This week students across the country will receive their A level results, finding out whether they have secured their place at university. Even if students haven’t quite made their grades, they are in a particularly strong position to negotiate with their chosen university, due to demographic changes. The number of 18 year olds in the English population is at one of the lowest levels in recent years, meaning universities are recruiting from a much smaller pool. This, combined with the removal of student number caps, makes this year (as it has been for the last few years) a buyer’s market for students coming into higher education.
Much of the focus around this time of year is on where students have gone to study, or what courses are being recruited from. However, this is only one aspect of the student experience. For many students the move to university will be their first time living independently. Back in 2017, HEPI and Unite Students published a report looking in detail at the areas of the student experience that prove to be a mismatch with applicant’s expectations of higher education. I still frequently refer to this research when talking about the challenges faced in higher education and evidence from this year’s HEPI/AdvanceHE Student Academic Experience survey continues to show that a very low number of students (11%) find their experience matched their expectations. This isn’t necessarily a bad news story – going to university is often a transformative experience, and similarly low numbers say their experience was worse than expected (13%).
However, there are a number of areas where we should be better informing students before they leave for university.
Expectations of costs
The Reality Check survey found students had little understanding of living costs, with less than half of students recognising that their biggest spend would be on accommodation. Given the NUS/Unipol Accommodation Costs Survey published at the end of last year found that university rent now accounts for 73% of the maximum amount of loan available to students, this mismatch between expectation and reality clearly needs to be addressed.
Expectations of contact time
In order to understand student’s views on contact time, we asked applicants for their expectations and cross-referenced that with what students’ experience. In most cases, these were closely aligned: applicants thought they would get more one-on-one support which students reported they did, and applicants had some expectation of the level of independent study they would be required to do. However, there was a significant mis-match in the amount of time applicants expected to spend in lectures, with most (60%) under the impression there would be increased lecture time when compared with the time they spent in the classroom during their school career. Only 19% of students said this was their experience. This suggests we should be better informing applicants about how they will be spending their time at university, in order to set realistic expectations.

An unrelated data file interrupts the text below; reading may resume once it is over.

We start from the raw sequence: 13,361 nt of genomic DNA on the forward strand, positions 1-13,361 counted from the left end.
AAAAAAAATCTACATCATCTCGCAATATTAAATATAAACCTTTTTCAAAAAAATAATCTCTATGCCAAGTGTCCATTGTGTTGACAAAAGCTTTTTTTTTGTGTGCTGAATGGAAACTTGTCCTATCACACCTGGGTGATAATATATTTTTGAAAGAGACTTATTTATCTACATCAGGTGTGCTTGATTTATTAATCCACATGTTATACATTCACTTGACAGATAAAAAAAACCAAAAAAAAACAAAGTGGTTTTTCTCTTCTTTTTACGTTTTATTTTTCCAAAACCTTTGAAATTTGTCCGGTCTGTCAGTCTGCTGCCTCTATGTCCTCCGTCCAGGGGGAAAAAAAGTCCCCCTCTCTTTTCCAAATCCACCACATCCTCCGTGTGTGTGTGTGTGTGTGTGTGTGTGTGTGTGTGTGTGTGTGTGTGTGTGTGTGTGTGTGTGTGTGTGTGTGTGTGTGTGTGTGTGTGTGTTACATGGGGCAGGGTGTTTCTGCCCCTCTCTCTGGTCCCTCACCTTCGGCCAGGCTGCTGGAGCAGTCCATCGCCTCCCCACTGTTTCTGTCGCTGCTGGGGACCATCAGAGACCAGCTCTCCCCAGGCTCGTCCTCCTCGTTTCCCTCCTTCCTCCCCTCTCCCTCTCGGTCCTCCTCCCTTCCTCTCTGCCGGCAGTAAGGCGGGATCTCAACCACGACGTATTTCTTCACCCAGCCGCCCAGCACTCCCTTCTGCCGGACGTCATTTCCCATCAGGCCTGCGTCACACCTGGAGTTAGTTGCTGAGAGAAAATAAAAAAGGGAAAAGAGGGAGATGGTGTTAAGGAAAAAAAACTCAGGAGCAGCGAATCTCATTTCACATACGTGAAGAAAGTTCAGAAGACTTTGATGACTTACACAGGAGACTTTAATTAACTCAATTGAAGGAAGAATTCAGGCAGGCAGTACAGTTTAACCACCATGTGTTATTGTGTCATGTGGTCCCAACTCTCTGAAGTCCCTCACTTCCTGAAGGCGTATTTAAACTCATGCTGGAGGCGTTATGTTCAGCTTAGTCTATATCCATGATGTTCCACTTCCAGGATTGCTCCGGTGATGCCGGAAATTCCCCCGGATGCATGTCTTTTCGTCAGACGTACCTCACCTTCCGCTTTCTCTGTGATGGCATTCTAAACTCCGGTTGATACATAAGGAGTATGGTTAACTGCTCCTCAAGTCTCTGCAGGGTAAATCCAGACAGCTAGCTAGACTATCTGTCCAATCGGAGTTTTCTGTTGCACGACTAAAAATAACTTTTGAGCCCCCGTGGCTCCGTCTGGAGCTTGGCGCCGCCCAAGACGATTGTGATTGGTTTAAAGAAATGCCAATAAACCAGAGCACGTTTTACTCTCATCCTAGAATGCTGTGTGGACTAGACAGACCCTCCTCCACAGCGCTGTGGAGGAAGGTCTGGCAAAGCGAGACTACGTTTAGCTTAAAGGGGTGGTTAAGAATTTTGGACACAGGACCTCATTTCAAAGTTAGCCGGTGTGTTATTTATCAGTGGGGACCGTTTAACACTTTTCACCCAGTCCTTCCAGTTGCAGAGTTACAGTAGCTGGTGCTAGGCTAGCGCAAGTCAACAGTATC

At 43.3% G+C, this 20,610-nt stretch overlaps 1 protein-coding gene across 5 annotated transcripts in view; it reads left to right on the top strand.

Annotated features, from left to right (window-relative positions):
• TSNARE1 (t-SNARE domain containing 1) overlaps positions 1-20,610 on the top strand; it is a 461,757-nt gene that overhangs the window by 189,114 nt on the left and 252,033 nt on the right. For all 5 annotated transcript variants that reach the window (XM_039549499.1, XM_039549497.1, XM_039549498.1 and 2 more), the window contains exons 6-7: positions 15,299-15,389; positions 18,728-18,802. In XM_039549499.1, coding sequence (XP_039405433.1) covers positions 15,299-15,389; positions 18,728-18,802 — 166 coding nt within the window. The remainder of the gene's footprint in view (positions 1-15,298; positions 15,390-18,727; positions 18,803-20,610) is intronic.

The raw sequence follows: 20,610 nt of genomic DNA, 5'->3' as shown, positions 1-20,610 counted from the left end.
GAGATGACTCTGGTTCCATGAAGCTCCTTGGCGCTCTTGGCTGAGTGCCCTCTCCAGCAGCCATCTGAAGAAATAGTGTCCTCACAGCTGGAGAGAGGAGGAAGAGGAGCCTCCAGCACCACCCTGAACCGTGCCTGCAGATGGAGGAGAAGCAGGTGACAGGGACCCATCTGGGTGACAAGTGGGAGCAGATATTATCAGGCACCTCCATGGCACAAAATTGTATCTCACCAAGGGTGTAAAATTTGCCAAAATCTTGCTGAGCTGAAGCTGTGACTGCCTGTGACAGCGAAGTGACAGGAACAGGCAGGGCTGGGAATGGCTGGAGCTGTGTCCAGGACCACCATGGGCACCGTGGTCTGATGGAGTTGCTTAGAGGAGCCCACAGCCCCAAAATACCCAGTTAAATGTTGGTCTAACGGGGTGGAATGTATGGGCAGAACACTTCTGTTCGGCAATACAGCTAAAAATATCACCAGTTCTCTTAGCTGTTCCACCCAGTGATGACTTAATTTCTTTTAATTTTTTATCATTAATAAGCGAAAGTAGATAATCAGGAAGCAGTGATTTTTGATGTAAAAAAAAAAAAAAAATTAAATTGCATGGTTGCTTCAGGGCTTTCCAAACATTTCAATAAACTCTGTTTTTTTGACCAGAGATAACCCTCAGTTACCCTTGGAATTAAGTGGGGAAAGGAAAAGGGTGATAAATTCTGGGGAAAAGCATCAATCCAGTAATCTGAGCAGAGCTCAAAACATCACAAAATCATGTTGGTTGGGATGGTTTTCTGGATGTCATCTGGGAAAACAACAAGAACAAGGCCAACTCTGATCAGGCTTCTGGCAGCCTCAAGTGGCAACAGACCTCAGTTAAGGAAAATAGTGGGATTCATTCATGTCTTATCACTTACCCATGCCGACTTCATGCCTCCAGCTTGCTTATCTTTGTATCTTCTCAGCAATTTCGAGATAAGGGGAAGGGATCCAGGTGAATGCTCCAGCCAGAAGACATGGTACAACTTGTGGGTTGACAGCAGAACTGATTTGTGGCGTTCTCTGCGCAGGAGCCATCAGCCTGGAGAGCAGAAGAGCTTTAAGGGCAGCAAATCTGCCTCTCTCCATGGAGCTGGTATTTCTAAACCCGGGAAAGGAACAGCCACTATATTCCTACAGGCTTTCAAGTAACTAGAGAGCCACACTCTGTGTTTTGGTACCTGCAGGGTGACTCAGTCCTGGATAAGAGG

Expectations of mental health support
When applicants were asked whether they would be happy for their university to contact their parent or guardian if they were worried about their mental health, almost three quarters of applicants said they would be. However, as students are adults at 18, universities are not able to make contact with their parents unless they have the explicit permission of the student. It is critical that students, who are open to sharing this information, are made aware of these limitations and are given the opportunity to opt-in to this service, something many universities are starting to do.
Some have questioned whether this open attitude to disclosure will change once applicants get to university and living away from their parents. However, when we asked this question in the 2019 Student Academic Experience Survey, students were even more strongly in favour, with 84% of students saying they would be happy for their parent or guardian to be contacted.
Clearly it is vital that students getting their results this week make the most informed decision they can on their course and university. As well as information about league tables and student satisfaction rates, this should include an understanding of the critical issues, such as mental health support, to ensure their expectations meet reality.